Fs/H, filt_len=filt_len, down_sampling=down_sampling)

# Visualization
fig, ax = plt.subplots(3, 2, gridspec_kw={'width_ratios': [1, 0.03],
'height_ratios': [2, 2, 0.5]}, figsize=(9, 5))
libfmp.b.plot_chromagram(chromagram, Fs=Fs/H, ax=[ax[0,0], ax[0,1]],
chroma_yticks = [0,4,7,11],
title='Chromagram (resolution %0.1f Hz)'%(Fs/H),
ylabel='Chroma', colorbar=True);
libfmp.b.plot_chromagram(chromagram_smooth, Fs_smooth, ax=[ax[1,0], ax[1,1]],
chroma_yticks = [0,4,7,11],
title='Smoothed chromagram (resolution %0.1f Hz)'%Fs_smooth,
ylabel='Chroma', colorbar=True);
libfmp.b.plot_segments(ann, ax=ax[2,0], time_max=x_dur,
colors=color_ann, time_label='Time (seconds)')
ax[2,1].axis('off')
plt.tight_layout()


## MFCC Representation¶

Besides melody and harmony, the instrumentation and timbral characteristics are of great importance for the human perception of music structure. In the context of timbre-based structure analysis, one often uses mel-frequency cepstral coefficients (MFCCs), which were originally developed for automated speech recognition. As for music, MFFC-based features are a mid-level representation that somehow correlate to aspects such as instrumentation and timbre. This is reflected by the following figure, where on can recognize that MFCC features within the $A$-part segments are different from the ones in the $B$-part and $C$-part segments. For many music recordings such as pop songs, where sections with singing voice alternate with purely instrumental or percussive sections, MFCC-based feature representations are well suited for novelty-based and homogeneity-based segmentation. For visualization purposes, we show in the following figure MFCC-based representations for coefficients $0$ to $19$ as well as for coefficients $4$ to $14$ (removing some of the very dominant lower coefficients).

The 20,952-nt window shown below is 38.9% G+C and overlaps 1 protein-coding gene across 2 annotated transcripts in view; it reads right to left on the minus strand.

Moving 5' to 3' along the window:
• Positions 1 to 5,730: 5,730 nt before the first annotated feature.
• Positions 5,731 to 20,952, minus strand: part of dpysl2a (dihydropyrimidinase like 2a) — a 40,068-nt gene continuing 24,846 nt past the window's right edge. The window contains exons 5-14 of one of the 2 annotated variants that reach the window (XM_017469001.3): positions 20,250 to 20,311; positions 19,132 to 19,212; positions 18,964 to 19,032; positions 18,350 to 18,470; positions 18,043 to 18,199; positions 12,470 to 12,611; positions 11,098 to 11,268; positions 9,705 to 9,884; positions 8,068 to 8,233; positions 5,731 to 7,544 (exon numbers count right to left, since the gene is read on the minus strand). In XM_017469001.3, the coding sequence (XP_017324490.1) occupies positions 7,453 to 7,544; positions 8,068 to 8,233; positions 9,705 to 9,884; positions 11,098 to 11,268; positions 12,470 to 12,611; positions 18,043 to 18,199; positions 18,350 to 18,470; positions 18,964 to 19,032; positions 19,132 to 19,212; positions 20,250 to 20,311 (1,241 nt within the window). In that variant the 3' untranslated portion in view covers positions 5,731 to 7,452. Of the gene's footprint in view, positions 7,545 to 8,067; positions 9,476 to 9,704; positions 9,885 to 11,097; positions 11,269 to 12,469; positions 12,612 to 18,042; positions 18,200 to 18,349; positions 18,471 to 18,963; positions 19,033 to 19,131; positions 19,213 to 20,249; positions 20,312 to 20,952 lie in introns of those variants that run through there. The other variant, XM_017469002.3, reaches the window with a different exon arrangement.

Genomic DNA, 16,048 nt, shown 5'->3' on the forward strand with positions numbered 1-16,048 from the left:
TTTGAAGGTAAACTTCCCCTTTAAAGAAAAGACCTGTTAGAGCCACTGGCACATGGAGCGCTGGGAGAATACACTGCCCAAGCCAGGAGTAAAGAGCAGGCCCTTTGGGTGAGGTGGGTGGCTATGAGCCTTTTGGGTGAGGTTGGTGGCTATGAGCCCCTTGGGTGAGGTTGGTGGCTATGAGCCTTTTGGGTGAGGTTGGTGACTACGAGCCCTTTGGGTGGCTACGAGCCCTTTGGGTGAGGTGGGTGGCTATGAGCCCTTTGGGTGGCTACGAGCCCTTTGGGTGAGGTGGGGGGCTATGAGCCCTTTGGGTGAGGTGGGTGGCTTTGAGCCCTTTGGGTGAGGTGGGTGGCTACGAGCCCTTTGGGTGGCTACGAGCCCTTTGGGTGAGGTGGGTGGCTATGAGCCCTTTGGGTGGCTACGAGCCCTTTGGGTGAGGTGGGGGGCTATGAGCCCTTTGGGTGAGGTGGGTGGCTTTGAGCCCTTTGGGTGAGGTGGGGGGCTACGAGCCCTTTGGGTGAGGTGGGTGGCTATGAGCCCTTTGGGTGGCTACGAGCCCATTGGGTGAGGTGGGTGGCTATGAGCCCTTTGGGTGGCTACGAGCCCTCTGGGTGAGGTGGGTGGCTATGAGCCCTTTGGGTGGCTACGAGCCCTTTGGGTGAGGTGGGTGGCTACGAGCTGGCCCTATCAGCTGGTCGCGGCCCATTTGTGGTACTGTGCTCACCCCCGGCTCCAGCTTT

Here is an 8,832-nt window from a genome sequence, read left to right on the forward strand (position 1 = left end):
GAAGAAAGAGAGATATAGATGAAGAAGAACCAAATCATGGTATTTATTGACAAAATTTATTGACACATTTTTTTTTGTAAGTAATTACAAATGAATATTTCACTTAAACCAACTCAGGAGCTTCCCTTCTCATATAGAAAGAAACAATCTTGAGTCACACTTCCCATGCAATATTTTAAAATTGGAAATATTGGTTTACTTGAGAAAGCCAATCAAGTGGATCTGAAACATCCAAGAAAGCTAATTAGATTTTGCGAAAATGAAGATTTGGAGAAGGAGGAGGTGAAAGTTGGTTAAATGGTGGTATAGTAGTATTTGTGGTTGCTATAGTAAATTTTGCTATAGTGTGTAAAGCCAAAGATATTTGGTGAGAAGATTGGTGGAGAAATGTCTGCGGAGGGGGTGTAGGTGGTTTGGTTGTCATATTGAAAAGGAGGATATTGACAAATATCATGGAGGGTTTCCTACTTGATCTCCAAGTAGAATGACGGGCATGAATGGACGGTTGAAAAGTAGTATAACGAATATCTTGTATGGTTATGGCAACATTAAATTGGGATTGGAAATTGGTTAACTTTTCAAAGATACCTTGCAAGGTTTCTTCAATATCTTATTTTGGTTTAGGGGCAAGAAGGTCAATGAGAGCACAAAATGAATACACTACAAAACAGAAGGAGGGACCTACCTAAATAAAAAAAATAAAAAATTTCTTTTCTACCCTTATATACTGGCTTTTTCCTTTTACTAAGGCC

In [5]:
# MFCC
N, H = 4096, 2048
X_MFCC = librosa.feature.mfcc(y=x, sr=Fs, hop_length=H, n_fft=N)
coef = np.arange(4,15)
X_MFCC_upper = X_MFCC[coef,:]

# Visualization
fig, ax = plt.subplots(3, 2, gridspec_kw={'width_ratios': [1, 0.03],
'height_ratios': [2, 2, 0.5]}, figsize=(9, 5))
libfmp.b.plot_matrix(X_MFCC, Fs=Fs/H, ax=[ax[0,0], ax[0,1]],
title='MFCC (coefficents 0 to 19)', ylabel='', colorbar=True);
ax[0,0].set_yticks([0, 10, 19])